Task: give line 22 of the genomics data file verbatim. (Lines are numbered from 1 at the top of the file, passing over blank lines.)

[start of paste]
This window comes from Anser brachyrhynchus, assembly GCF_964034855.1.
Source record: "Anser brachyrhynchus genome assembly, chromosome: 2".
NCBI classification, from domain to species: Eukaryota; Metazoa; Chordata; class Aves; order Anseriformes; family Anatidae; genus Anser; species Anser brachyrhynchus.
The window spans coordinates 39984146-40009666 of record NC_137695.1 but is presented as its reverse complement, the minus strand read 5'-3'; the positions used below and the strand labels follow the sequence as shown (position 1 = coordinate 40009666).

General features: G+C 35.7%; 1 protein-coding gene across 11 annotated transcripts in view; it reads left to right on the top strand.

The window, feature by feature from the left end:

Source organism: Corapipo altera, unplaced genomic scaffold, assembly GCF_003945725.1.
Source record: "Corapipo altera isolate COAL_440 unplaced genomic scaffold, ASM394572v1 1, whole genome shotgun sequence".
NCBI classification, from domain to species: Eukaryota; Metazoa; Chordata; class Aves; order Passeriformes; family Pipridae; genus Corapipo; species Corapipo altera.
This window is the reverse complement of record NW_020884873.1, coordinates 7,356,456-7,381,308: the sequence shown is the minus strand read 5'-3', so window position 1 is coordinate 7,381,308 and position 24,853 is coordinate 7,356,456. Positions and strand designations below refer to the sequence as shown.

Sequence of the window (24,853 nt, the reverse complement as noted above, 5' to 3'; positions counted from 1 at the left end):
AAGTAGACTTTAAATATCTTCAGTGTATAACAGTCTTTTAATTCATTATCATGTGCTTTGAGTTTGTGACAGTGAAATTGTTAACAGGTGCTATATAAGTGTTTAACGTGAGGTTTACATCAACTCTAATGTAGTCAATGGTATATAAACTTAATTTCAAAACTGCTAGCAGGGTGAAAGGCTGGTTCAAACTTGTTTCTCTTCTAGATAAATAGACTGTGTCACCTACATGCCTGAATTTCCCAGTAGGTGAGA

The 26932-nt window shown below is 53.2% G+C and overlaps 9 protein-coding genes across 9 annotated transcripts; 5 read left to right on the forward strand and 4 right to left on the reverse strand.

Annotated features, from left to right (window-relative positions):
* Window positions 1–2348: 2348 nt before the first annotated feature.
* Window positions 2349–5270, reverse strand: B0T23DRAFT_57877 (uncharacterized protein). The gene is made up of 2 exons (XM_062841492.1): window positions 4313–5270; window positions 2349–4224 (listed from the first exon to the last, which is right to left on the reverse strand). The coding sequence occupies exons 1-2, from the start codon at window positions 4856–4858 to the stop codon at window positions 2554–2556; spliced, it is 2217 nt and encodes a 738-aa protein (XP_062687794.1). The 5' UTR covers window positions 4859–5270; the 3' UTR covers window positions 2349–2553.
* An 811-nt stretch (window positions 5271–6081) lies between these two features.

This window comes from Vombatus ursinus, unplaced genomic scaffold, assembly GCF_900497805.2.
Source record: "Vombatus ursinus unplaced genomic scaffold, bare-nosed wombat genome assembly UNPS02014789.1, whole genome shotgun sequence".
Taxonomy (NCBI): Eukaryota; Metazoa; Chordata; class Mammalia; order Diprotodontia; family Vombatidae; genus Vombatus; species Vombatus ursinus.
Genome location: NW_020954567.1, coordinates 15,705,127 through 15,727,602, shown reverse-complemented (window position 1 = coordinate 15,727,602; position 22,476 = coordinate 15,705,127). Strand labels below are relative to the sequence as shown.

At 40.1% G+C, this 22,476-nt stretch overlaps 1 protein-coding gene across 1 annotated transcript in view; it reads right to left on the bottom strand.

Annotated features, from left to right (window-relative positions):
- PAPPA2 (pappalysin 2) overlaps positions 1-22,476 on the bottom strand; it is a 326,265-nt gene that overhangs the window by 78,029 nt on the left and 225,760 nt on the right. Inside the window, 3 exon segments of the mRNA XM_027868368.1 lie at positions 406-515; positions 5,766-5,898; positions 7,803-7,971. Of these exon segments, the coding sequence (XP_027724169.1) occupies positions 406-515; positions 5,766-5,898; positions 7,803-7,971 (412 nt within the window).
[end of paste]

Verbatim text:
At 40.1% G+C, this 22,476-nt stretch overlaps 1 protein-coding gene across 1 annotated transcript in view; it reads right to left on the bottom strand.